John Prine, the folk-country music icon and national treasure, has died at the age of 73. The singer-songwriter succumbed to complications from the coronavirus, Prine’s family confirmed to Rolling Stone. He passed away Tuesday, April 7th, at Nashville’s Vanderbilt University Medical Center.
On March 20th, it was announced the legendary “Angel from Montgomery” singer had self-quarantined after his wife and manager, Fiona Prine, tested positive for the novel coronavirus. At the time, Prine himself was tested, but the results were “indeterminate.” By Thursday of that week, however, he had been hospitalized, and on Saturday, he had to be intubated. The Prine family announced he was in “critical condition” on Sunday, March 29th. By April 3rd, it was revealed he was battling pneumonia in both lungs.
In a message posted to social media, Fiona Prine said that “in spite of the incredible skill and care of his medical team,” Prine was unable to overcome “the damage this virus inflicted on his body.” She added, “I sat with John — who was deeply sedated — in the hours before he passed and will be forever grateful for that opportunity.”
Fiona offered her gratitude for “the outpouring of love we have received from family, friends, and fans all over the world.” She added, “John will be so missed but he will continue to comfort us with his words and music and the gifts of kindness, humor and love he left for all of us to share.”
Born in Maywood, Illinois on October 10th, 1946, John Prine was known for his ability to write about love, society, politics, and his own life with equal adroitness and humor. He honed his craft while working as a mail carrier in Chicago during the late 1960s. Prine became a well-known part of the city’s folk revival scene during an era when major artists would frequently present rising songwriters to larger audiences. In Prine’s case, it was Kris Kristofferson who discovered the budding musician.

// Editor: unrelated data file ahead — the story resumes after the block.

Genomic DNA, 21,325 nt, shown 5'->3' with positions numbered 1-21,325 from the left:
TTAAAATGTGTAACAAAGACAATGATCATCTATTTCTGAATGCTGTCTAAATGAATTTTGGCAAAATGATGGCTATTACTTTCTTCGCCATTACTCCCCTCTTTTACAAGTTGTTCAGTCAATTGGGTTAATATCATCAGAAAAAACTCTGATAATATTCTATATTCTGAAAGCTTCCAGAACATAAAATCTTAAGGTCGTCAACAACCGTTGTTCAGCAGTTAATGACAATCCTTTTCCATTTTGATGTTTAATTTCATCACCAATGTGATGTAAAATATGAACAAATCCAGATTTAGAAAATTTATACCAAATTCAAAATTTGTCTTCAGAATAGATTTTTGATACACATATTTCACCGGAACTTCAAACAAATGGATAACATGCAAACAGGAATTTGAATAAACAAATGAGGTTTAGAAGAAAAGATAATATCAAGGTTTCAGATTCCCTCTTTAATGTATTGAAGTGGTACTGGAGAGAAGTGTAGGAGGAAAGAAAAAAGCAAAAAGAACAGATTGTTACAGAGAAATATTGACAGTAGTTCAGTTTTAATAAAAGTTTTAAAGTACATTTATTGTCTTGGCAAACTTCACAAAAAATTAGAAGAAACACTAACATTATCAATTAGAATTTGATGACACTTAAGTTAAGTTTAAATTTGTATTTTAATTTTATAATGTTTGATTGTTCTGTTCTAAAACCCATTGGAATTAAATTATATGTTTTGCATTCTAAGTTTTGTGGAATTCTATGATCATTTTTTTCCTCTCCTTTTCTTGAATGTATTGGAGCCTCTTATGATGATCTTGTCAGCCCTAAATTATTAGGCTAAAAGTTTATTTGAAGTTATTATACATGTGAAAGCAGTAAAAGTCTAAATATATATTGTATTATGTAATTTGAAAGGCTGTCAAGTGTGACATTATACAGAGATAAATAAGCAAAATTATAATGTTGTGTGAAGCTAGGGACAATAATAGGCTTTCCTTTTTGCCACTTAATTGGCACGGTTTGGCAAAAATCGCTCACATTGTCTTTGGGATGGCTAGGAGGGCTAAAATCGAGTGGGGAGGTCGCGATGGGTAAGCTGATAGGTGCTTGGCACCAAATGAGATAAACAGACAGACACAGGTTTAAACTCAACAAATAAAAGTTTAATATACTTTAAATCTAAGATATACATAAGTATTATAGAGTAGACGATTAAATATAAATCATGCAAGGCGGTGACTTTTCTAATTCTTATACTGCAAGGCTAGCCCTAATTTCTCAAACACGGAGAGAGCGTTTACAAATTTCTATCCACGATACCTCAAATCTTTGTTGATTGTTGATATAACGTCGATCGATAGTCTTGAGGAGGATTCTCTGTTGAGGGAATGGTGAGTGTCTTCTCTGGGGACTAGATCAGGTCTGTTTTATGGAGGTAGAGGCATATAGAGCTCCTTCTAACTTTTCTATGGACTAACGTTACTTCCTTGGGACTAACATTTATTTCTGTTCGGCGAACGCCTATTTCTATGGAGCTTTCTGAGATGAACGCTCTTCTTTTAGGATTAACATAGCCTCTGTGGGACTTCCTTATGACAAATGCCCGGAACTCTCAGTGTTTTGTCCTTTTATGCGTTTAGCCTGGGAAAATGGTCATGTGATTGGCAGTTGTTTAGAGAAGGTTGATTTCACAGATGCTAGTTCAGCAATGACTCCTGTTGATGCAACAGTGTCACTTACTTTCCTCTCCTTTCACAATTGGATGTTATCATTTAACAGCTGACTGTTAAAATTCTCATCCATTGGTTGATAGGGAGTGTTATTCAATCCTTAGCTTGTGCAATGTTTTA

Prine ended up signing with Atlantic and releasing his self-titled debut album in 1971. The LP would go on to become a classic, featuring tracks like “Sam Stone”, “Paradise”, and the signature “Angel from Montgomery”. After three more albums on Atlantic and another trio for Asylum Records, he co-founded Oh Boy Records in 1984. Most of his releases from that point on came under the Oh Boy banner.
In total, Prine released 17 studio full-lengths, the last of which was 2018’s The Tree of Forgiveness. That record became his highest-charting release ever, topping at No. 5 on the Billboard 200; No. 1 on the Folk chart; and No. 2 on each the US Country, US Indie, and US Rock charts.
Over the course of his career, Prine won two Grammy awards: 1991’s The Missing Years (with Heartbreakers bassist Howie Epstein) and 2005’s Fair & Square both won Best Contemporary Folk Album. A member of both the Songwriters Hall of Fame and the Nashville Songwriters Hall of Fame, he was inducted into the Grammy Hall of Fame in 2015, and was given a Lifetime Achievement Award earlier this year. He also was given the AMA Lifetime Achievement Award for Songwriting in 2003, and was named the AMA Artist of the Year in 2005. That same year, Prine became the first singer-songwriter to perform at the Library of Congress at the request of US Poet Laureate Ted Koosher.
Prine was a two-time cancer survivor. He was first diagnosed with squamous cell cancer on the right side of his neck in 1998. After major surgery to remove a large piece of diseased tissue and six weeks of radiotherapy, he was left with severely damaged nerves in his tongue and damaged salivary glands. Following a year of rehabilitation and speech therapy, he returned to performing with a noticeably more gravelly voice.
Prine was then diagnosed with lung cancer in 2013. He underwent surgery to remove the diseased portion of his left lung, and was able to return to touring in just six months thanks to some unique physical therapy. That included running up and down the stairs in his house until he was out of breath, grabbing his guitar, and singing two songs.
Below, revisit some of Prine’s most memorable songs. On the next page, find messages of tribute from the people touched by Prine’s music and life.